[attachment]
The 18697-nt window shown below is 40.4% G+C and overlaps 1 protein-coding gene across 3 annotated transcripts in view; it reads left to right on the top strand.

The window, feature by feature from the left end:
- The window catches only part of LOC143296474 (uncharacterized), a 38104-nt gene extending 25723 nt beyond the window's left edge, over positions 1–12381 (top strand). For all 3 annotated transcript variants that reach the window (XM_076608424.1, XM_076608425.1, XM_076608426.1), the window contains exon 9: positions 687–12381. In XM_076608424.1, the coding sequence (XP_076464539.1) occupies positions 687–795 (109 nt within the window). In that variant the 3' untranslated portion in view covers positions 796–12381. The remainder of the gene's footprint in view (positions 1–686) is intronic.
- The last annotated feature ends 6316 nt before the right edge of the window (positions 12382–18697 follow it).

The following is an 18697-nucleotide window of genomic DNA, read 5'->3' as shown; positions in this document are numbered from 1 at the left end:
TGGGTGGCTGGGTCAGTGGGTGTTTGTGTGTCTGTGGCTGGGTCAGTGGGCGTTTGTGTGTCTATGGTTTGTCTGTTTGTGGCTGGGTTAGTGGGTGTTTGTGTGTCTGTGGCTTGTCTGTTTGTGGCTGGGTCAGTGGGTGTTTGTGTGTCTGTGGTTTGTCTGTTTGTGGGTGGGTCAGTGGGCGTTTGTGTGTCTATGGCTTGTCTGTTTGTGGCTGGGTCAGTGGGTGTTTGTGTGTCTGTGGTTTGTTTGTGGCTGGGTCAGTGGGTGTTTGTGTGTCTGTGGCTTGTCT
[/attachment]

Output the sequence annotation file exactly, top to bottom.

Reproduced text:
The 18697-nt window shown below is 40.4% G+C and overlaps 1 protein-coding gene across 3 annotated transcripts in view; it reads left to right on the top strand.

The window, feature by feature from the left end:
- The window catches only part of LOC143296474 (uncharacterized), a 38104-nt gene extending 25723 nt beyond the window's left edge, over positions 1–12381 (top strand). For all 3 annotated transcript variants that reach the window (XM_076608424.1, XM_076608425.1, XM_076608426.1), the window contains exon 9: positions 687–12381. In XM_076608424.1, the coding sequence (XP_076464539.1) occupies positions 687–795 (109 nt within the window). In that variant the 3' untranslated portion in view covers positions 796–12381. The remainder of the gene's footprint in view (positions 1–686) is intronic.
- The last annotated feature ends 6316 nt before the right edge of the window (positions 12382–18697 follow it).

The following is an 18697-nucleotide window of genomic DNA, read 5'->3' as shown; positions in this document are numbered from 1 at the left end:
TGGGTGGCTGGGTCAGTGGGTGTTTGTGTGTCTGTGGCTGGGTCAGTGGGCGTTTGTGTGTCTATGGTTTGTCTGTTTGTGGCTGGGTTAGTGGGTGTTTGTGTGTCTGTGGCTTGTCTGTTTGTGGCTGGGTCAGTGGGTGTTTGTGTGTCTGTGGTTTGTCTGTTTGTGGGTGGGTCAGTGGGCGTTTGTGTGTCTATGGCTTGTCTGTTTGTGGCTGGGTCAGTGGGTGTTTGTGTGTCTGTGGTTTGTTTGTGGCTGGGTCAGTGGGTGTTTGTGTGTCTGTGGCTTGTCT